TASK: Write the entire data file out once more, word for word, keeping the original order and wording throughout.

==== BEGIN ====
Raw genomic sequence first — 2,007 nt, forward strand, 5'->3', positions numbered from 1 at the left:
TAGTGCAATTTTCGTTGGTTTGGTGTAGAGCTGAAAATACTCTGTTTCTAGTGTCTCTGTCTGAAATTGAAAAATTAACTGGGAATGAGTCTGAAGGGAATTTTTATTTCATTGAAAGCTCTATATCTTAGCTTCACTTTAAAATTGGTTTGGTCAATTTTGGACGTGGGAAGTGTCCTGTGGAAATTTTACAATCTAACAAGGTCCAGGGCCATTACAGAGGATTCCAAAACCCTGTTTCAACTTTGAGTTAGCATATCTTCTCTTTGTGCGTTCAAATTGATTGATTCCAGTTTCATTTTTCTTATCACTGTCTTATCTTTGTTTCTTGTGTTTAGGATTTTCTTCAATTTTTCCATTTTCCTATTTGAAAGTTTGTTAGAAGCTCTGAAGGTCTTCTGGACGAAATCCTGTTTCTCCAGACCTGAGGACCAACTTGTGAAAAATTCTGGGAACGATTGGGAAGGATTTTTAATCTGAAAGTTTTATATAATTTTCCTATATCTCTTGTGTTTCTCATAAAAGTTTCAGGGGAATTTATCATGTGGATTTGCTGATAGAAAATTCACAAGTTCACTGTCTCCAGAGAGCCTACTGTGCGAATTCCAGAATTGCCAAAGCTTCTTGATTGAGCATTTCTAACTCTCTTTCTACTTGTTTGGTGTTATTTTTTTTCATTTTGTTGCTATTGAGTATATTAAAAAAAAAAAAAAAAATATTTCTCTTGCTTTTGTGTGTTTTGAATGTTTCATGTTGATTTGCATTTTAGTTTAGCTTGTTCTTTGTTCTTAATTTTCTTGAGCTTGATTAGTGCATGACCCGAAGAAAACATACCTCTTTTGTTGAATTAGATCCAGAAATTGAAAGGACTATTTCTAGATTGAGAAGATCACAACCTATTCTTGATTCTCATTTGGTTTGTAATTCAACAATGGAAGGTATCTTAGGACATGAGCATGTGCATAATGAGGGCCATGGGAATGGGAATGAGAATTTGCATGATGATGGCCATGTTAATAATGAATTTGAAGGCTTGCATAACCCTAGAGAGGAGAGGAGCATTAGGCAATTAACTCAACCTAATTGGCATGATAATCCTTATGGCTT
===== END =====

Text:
Raw genomic sequence first — 2,007 nt, forward strand, 5'->3', positions numbered from 1 at the left:
TAGTGCAATTTTCGTTGGTTTGGTGTAGAGCTGAAAATACTCTGTTTCTAGTGTCTCTGTCTGAAATTGAAAAATTAACTGGGAATGAGTCTGAAGGGAATTTTTATTTCATTGAAAGCTCTATATCTTAGCTTCACTTTAAAATTGGTTTGGTCAATTTTGGACGTGGGAAGTGTCCTGTGGAAATTTTACAATCTAACAAGGTCCAGGGCCATTACAGAGGATTCCAAAACCCTGTTTCAACTTTGAGTTAGCATATCTTCTCTTTGTGCGTTCAAATTGATTGATTCCAGTTTCATTTTTCTTATCACTGTCTTATCTTTGTTTCTTGTGTTTAGGATTTTCTTCAATTTTTCCATTTTCCTATTTGAAAGTTTGTTAGAAGCTCTGAAGGTCTTCTGGACGAAATCCTGTTTCTCCAGACCTGAGGACCAACTTGTGAAAAATTCTGGGAACGATTGGGAAGGATTTTTAATCTGAAAGTTTTATATAATTTTCCTATATCTCTTGTGTTTCTCATAAAAGTTTCAGGGGAATTTATCATGTGGATTTGCTGATAGAAAATTCACAAGTTCACTGTCTCCAGAGAGCCTACTGTGCGAATTCCAGAATTGCCAAAGCTTCTTGATTGAGCATTTCTAACTCTCTTTCTACTTGTTTGGTGTTATTTTTTTTCATTTTGTTGCTATTGAGTATATTAAAAAAAAAAAAAAAAATATTTCTCTTGCTTTTGTGTGTTTTGAATGTTTCATGTTGATTTGCATTTTAGTTTAGCTTGTTCTTTGTTCTTAATTTTCTTGAGCTTGATTAGTGCATGACCCGAAGAAAACATACCTCTTTTGTTGAATTAGATCCAGAAATTGAAAGGACTATTTCTAGATTGAGAAGATCACAACCTATTCTTGATTCTCATTTGGTTTGTAATTCAACAATGGAAGGTATCTTAGGACATGAGCATGTGCATAATGAGGGCCATGGGAATGGGAATGAGAATTTGCATGATGATGGCCATGTTAATAATGAATTTGAAGGCTTGCATAACCCTAGAGAGGAGAGGAGCATTAGGCAATTAACTCAACCTAATTGGCATGATAATCCTTATGGCTT